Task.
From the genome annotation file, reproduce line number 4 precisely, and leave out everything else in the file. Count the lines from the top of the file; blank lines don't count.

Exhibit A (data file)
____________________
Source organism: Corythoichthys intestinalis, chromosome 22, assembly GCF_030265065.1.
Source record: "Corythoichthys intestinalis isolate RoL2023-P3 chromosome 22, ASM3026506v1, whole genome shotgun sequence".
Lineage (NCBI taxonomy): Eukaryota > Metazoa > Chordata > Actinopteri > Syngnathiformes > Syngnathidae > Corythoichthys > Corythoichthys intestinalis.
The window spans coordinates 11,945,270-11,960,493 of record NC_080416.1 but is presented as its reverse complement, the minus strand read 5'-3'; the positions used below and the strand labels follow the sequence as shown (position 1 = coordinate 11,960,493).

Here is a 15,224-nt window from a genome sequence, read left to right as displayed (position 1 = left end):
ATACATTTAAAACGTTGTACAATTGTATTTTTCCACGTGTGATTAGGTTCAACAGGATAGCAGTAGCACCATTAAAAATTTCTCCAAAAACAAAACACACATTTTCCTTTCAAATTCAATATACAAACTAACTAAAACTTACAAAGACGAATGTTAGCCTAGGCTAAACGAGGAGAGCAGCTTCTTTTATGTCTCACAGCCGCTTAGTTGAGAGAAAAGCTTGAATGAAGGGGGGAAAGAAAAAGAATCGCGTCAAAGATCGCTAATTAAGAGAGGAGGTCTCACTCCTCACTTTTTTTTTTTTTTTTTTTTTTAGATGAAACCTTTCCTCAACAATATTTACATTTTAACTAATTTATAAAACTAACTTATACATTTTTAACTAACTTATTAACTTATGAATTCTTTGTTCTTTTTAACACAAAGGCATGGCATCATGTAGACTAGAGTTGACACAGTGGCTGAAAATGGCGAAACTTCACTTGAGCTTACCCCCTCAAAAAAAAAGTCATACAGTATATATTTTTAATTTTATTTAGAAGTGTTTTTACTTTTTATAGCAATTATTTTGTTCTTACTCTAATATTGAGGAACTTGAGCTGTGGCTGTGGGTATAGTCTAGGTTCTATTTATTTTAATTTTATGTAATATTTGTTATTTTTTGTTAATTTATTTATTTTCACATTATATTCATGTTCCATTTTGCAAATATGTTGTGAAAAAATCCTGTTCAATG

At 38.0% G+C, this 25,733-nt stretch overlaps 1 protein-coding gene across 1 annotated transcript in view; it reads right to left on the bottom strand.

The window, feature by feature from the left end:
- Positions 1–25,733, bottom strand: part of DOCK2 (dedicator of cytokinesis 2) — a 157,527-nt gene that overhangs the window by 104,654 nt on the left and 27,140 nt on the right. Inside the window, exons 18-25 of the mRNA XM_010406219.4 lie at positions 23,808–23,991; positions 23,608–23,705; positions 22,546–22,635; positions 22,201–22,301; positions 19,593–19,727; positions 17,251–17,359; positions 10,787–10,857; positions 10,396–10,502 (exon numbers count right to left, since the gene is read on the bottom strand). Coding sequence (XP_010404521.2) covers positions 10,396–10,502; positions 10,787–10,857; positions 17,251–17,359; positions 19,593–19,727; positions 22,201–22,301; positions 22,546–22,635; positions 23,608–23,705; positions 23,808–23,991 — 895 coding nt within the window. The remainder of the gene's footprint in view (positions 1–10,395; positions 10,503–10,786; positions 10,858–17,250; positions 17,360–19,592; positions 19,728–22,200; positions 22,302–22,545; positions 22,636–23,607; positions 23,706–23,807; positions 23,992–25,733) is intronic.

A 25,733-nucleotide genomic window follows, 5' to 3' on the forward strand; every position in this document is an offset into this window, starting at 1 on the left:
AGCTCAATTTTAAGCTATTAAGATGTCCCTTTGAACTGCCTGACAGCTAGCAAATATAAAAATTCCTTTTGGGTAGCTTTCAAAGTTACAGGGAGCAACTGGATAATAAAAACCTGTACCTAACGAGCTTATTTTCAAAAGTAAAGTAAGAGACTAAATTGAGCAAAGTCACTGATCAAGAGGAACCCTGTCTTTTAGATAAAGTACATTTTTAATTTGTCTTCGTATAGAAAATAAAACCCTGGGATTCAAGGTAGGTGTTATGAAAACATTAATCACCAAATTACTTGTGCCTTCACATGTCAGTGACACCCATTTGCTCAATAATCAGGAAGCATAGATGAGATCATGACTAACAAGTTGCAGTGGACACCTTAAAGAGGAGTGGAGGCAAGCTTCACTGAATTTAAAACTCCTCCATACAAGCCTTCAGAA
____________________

The window spans coordinates 11,945,270-11,960,493 of record NC_080416.1 but is presented as its reverse complement, the minus strand read 5'-3'; the positions used below and the strand labels follow the sequence as shown (position 1 = coordinate 11,960,493).